Poem Hunter
(04 October 1943 / Germany)


What struck me were her eyes.
When the first spark
discharged itself,
down at the docks
where I had gone
to look for
(the name did fit) ,

And there,
in shallow puddles,
the rising sun,
just stood,
as if befuddled
about the time.

And dusk had come
on silent soles
to take
its rightful place.

It was the perfect
and so timely
to obscure
those salty tears,
that fell,
without a sound,
though hesitatingly
into the sea.

For one brief moment
I had forgotten
the purpose of
my being,
as well as of my
evening presence.
And as the darkness
with its grief
and promises
not unlike a blanket
I heard a melody
of words,
'almost as whispers,
making their
determined voyage
into the stillness
of that Horseshoe Bay.

An eagle called,
the sound of
Old Nainaimo.
It was an omen
not to be dismissed,
and with a rhythm
only Gods could
have created,
the sea
sent curly foam
onto the sand,
where toes
with chipped off
scarlet polish
were marking
their territory.

' It is my pooch',
she breathed,
'a terrier,
and surely
my only friend,
he has been gone
for seven days
and stormy nights.'

And thus, she had
for one long week
suspended all
and searched
with patience,
and great hope.
I asked her then
if she had prayed
to ascertain
the truth,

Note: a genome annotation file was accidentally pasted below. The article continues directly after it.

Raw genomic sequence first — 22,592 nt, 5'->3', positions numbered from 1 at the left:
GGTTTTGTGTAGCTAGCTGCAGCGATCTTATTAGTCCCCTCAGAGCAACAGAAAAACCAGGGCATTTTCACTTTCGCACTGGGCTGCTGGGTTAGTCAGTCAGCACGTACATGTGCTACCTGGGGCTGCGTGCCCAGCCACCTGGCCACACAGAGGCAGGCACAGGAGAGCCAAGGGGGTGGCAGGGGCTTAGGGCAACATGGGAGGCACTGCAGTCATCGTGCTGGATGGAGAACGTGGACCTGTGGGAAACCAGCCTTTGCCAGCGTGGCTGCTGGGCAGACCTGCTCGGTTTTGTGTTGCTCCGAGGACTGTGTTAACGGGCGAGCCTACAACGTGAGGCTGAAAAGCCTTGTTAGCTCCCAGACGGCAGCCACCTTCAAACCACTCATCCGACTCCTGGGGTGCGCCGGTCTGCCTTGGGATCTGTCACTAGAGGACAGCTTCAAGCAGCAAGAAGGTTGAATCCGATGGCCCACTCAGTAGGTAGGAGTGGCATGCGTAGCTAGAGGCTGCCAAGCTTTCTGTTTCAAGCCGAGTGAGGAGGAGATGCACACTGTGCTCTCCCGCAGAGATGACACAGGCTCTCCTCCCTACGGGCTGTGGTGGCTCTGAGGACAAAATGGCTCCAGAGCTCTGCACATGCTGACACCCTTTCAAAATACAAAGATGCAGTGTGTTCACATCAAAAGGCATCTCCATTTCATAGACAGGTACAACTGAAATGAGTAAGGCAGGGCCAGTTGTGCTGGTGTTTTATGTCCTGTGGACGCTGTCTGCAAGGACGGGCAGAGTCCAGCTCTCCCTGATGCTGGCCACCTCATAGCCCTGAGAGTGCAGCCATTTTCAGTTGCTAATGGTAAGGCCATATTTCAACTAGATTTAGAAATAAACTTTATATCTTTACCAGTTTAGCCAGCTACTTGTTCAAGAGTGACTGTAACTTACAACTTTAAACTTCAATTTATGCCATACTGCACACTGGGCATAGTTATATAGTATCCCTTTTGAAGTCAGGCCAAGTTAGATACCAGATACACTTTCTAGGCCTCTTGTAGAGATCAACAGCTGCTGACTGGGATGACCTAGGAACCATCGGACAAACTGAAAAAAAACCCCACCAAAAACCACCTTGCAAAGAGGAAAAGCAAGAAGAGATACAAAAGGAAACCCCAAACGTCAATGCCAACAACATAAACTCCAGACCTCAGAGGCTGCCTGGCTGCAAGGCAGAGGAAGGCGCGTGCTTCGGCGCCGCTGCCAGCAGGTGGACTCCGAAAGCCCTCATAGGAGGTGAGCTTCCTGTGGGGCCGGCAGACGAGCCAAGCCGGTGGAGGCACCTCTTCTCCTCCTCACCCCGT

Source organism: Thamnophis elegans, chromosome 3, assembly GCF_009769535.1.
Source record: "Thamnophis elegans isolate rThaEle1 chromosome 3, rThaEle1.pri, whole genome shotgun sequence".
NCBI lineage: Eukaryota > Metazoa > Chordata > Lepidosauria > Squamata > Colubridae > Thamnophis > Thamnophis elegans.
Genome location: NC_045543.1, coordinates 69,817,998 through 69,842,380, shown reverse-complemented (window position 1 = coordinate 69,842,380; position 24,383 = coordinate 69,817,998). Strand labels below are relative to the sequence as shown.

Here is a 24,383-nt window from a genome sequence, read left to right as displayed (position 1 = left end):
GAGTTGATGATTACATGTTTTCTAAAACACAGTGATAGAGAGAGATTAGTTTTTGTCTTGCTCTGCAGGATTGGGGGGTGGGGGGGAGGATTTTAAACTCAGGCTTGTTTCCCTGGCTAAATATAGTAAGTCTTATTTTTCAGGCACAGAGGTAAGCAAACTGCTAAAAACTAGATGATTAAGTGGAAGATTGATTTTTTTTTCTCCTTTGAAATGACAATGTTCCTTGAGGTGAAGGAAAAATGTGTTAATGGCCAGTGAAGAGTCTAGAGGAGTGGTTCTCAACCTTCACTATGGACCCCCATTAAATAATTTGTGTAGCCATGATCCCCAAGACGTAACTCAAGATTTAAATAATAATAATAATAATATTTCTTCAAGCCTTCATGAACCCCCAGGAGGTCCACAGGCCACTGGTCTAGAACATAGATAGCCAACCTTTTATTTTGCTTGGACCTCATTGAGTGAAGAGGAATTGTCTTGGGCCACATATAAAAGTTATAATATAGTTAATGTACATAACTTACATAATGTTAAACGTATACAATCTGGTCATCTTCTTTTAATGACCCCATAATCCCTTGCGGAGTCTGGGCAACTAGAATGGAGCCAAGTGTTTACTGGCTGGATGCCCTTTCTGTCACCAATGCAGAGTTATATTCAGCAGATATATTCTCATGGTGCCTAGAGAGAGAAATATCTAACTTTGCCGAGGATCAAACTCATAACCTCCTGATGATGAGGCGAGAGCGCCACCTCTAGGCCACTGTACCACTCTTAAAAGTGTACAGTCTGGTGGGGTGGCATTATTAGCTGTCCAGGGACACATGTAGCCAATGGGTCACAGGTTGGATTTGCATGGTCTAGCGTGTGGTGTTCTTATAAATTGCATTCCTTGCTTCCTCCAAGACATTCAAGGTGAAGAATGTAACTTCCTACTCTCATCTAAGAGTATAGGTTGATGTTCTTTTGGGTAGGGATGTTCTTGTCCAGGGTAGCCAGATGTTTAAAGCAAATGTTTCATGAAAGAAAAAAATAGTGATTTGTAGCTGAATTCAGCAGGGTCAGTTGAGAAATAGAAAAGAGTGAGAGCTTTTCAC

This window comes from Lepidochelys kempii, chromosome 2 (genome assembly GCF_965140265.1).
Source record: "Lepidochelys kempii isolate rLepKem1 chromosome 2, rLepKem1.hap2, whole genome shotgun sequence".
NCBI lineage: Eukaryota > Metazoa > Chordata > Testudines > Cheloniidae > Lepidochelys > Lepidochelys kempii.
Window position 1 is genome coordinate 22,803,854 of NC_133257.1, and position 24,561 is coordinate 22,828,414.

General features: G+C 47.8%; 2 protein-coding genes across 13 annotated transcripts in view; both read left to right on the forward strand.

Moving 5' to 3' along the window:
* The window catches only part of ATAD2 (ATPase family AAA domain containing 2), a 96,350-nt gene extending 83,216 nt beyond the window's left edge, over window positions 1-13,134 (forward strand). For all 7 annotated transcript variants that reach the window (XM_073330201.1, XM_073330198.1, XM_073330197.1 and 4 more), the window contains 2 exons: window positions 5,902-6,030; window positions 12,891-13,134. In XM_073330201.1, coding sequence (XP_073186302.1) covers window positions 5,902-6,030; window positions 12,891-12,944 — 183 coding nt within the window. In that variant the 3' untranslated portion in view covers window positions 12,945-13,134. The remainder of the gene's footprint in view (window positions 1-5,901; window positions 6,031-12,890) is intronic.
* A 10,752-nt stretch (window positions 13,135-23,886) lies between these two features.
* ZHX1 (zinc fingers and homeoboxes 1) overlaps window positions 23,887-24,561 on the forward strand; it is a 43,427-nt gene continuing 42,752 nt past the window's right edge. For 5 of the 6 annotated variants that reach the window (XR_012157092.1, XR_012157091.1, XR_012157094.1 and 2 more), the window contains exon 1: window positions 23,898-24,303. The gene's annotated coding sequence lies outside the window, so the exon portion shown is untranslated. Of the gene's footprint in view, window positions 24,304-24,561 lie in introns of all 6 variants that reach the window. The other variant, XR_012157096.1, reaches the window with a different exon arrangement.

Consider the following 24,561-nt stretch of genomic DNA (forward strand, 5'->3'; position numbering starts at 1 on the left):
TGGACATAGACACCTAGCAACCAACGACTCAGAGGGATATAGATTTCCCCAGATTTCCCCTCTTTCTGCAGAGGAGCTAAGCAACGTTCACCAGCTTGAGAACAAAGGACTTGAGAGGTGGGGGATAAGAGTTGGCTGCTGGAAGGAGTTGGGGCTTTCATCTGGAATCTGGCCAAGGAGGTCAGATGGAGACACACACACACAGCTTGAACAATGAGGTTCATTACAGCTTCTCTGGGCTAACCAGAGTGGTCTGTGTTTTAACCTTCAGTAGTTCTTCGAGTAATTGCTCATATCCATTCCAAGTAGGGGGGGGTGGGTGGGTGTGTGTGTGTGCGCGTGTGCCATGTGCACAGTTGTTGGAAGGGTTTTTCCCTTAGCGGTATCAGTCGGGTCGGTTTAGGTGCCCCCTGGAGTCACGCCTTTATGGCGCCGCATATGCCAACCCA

enlist the
helping hands
of Providence.

She nodded
with her eyes,
two jewels
of a sadness,
The word precarious
rolled off my tongue,
and soon we searched,
between the
oily drums,
and under jetties.
So many miles
and hours,
the two of us.
And only Sadness
and Despair
for company.

We were the first
to greet the morning
as it rose
from misty waves,
urged on
by painful rays
of sunshine,
a smiling melancholy,
now bringing
unwelcome chill.

A seagull saw me
cover her
drooped shoulders
with my checkered,
all woolen winter vest,
which flashed
'Au Canada',
supported now
by ample breasts.

There was a tiny
and ridiculously
Fisherman's Café,
near the old crane.
And welcome warmth
received us,
two unlikely lovers.
And after coffee
she thanked me,
and absentmindedly
it seemed.
She had to leave.
I did not speak
to her,
not then,
not later,
and for that matter,
ever again.
I know, I know
but did not understand,
inside the chill
of that cold morning.

Important business
did occupy me,
until, again,
I thought of
collecting driftwood
by the sea,
to heat my cabin.

Outside the
Fisherman's Café
there was a crowd,
and some policemen.
They'd found a body,
washed ashore.
She must be,
so they reasoned,
a proud Canadian,
because Au Canada
was blazing
from her chest.
And when at last
they set the flimsy stretcher
down behind the van
marked Coroner
a very nervous
and hysterical
Jack Russell Terrier
was running circles
around the body.
It was disturbing
in its obvious confusion.
Though I'm not certain,
as I was totally unable
to see it all
through sudden drapes
of salty tears.

User Rating: 3,5 / 5 ( 6 votes ) 3

Comments (3)

You are quite right to be proud of this one Herbert. It is lovely and moving and sad. I could picture every scene as I read the lines and felt the pain. I have two pooches that I love with all my heart and who (I know) love me too. I would be lost without them and they would be lost without me. Gyp's
Brilliant. Absolutely Brilliant. Cheers. -war
I really like this tender side of you, Herbert. This is a touching, lovely piece and brought a tear to my eyes. Thanks. Raynette